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Contents

Have you ever heard the term IPv4 Exhaustion? All IPv4 organizations are alarming everyone to move to IPv4, that there are limited amounts of IPv4 and that they should change now to IPv6 for the internet to continue to work. To what extent do you think that is indeed real?

Basics 101

IPv4 was one of the first protocols invented for the internet to work. As it stands on its name it stands for Internet Protocol Version 4. What happened to the other versions? Well the other versions were basically mistakes. They were not designed properly, they lacked functionality and stability. These versions were introduced between 1973-1977 [1]

Now an IP is an identifier for a computer, a network, an Apple Watch, an iPhone, you name it. All your devices in your house have an IP address be it a private ip or a public ip.

A private IP is a set of reserved IP addresses used for internal use. This means, they are only accessible inside a LAN or Local Area Network. This means, that in your house, you see your iPhone as 10.0.0.1 , your Apple Watch as 10.0.0.2 and your computer as 10.0.0.3 and so on. This can be repeated in all houses, imagine how the world would be if all devices had a public IP address.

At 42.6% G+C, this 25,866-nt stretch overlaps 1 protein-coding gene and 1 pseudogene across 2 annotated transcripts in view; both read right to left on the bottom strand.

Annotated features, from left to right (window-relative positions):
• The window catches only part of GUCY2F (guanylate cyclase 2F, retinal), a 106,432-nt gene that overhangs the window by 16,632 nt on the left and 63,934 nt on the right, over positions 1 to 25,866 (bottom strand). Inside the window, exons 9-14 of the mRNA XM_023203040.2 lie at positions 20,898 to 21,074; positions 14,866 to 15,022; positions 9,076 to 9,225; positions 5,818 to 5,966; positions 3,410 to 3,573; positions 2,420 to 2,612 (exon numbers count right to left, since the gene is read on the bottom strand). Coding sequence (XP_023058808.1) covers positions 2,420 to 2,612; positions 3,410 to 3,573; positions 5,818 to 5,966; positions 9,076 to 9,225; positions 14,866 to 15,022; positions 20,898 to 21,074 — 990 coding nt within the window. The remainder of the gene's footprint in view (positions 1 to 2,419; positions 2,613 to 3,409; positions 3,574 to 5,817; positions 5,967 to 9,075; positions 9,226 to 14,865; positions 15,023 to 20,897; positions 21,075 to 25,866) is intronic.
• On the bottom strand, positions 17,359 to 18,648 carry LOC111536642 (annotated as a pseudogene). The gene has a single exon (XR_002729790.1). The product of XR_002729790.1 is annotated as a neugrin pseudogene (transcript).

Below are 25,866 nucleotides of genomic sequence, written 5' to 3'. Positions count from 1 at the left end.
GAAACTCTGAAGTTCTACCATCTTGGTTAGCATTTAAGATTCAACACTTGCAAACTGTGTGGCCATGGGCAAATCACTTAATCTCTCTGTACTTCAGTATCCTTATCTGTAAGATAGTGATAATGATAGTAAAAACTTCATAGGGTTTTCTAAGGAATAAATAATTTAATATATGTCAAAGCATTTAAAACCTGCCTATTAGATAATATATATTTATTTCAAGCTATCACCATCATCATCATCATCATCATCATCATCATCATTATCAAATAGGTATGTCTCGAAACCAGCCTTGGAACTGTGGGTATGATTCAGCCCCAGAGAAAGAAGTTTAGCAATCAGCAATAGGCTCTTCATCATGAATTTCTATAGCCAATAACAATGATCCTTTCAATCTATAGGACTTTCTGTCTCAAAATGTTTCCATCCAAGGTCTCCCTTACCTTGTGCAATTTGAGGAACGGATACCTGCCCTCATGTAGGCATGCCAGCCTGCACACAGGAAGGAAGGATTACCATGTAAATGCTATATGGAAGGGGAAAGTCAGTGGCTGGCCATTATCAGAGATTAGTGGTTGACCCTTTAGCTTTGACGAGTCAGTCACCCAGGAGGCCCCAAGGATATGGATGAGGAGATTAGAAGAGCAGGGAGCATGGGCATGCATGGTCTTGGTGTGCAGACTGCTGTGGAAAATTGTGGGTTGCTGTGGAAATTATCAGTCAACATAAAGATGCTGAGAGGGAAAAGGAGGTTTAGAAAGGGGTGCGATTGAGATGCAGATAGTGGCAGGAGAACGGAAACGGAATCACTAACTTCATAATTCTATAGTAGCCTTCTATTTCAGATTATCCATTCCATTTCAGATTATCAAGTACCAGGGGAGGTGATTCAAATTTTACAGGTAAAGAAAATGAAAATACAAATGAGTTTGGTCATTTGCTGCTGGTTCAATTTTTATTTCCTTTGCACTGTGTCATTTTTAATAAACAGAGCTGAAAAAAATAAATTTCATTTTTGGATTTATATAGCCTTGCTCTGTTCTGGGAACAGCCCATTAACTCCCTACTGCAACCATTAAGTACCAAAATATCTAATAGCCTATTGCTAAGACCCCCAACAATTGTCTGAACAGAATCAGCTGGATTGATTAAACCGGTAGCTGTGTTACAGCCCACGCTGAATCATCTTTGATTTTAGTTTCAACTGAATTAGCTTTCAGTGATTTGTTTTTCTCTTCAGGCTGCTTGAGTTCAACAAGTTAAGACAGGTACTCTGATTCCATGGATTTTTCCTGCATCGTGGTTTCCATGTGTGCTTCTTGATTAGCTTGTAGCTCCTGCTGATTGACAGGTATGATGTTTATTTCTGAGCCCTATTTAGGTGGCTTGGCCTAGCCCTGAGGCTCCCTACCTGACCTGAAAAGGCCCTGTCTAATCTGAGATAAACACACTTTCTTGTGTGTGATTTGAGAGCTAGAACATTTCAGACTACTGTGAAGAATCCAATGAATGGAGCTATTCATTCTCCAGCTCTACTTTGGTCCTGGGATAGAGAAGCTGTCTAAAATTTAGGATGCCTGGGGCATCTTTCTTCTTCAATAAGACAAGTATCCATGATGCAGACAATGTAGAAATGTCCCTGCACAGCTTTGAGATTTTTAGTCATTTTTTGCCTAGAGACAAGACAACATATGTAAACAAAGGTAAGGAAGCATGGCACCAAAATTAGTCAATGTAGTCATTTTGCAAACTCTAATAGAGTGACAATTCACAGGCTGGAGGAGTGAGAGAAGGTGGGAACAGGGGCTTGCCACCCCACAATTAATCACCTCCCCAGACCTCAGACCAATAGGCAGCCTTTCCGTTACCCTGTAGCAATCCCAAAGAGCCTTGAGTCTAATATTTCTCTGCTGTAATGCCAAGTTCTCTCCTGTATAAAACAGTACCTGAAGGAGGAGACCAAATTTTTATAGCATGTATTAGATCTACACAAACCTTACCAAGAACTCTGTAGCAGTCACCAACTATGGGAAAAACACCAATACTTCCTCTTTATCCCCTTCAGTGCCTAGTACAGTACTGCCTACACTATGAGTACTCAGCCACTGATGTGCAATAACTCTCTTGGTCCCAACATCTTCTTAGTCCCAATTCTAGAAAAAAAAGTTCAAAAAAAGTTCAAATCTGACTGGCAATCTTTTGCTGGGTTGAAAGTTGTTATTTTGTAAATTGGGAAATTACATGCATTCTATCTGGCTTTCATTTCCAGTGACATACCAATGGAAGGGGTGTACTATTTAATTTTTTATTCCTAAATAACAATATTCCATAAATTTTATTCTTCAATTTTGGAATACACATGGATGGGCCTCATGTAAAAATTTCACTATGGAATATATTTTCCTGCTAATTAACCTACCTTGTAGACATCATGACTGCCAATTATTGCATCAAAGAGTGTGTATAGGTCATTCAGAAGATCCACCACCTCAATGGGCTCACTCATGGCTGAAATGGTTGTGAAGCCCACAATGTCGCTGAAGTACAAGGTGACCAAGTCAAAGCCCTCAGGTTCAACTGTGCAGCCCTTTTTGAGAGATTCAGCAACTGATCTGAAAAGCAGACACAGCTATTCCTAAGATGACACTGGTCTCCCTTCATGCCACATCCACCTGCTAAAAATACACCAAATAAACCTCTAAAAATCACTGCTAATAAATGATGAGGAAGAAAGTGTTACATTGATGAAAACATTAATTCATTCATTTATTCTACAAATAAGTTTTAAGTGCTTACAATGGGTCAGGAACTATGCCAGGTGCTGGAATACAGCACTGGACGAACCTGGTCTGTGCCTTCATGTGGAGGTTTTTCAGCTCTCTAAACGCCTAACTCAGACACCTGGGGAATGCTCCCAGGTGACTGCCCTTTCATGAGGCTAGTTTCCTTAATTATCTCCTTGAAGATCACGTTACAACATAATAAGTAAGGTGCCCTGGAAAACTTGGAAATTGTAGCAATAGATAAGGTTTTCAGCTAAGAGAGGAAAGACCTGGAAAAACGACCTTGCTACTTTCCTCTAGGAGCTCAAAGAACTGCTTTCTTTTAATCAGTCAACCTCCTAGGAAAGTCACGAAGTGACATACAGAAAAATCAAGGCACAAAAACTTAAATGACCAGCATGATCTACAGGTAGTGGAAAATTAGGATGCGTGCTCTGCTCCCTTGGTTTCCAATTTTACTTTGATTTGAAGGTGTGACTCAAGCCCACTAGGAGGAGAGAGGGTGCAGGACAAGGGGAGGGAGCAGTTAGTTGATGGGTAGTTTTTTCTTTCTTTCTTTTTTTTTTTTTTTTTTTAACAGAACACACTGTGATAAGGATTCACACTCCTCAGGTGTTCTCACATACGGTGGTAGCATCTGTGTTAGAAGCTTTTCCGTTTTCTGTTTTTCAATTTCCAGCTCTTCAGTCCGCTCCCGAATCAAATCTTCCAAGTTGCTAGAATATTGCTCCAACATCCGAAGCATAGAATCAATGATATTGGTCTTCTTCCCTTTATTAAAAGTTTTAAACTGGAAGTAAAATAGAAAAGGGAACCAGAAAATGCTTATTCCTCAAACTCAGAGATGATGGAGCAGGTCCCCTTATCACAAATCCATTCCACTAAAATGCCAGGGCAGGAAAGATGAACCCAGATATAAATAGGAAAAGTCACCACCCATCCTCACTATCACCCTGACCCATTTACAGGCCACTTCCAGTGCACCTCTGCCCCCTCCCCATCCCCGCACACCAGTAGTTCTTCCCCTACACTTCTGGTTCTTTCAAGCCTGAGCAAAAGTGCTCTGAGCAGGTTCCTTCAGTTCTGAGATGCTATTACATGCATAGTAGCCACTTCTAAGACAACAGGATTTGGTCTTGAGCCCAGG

The equivalent of this would be like living on an apartment block. You all have the same main street address, but you have internal numbers such as apartment 101 within your address. This allows for a greater use of street numbers. Just imagine if apartments in Manhattan, New York, had its own street number. It would be chaos, the numbers would be so big you would easily get lost. The same happens on the internet. There are just not enough numbers.

This is called a NAT. Network Address Translation. You have a main public address that gets translated into private blocks.

Are we out of IP’s yet?

Yes and no. In theory the RIR’s or Regional internet registers are in charge of delivering IP blocks. At first, they could only divide blocks in three classes.

Class A ( /8 block)

Examples of A Blocks: 8.0.0.0 – 8.255.255.255. (Around 16 million addresses)